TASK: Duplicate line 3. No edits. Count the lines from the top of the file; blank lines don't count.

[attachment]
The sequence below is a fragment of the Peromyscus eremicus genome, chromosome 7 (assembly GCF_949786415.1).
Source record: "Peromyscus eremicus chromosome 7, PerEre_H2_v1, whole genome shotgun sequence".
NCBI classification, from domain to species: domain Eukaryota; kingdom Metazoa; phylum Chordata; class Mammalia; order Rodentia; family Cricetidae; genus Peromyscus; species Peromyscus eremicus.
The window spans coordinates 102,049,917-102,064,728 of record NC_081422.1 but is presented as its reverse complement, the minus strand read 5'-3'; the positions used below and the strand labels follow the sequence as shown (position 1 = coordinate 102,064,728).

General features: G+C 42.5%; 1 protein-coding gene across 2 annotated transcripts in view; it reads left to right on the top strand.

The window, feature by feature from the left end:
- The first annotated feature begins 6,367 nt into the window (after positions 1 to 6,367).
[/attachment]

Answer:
NCBI classification, from domain to species: domain Eukaryota; kingdom Metazoa; phylum Chordata; class Mammalia; order Rodentia; family Cricetidae; genus Peromyscus; species Peromyscus eremicus.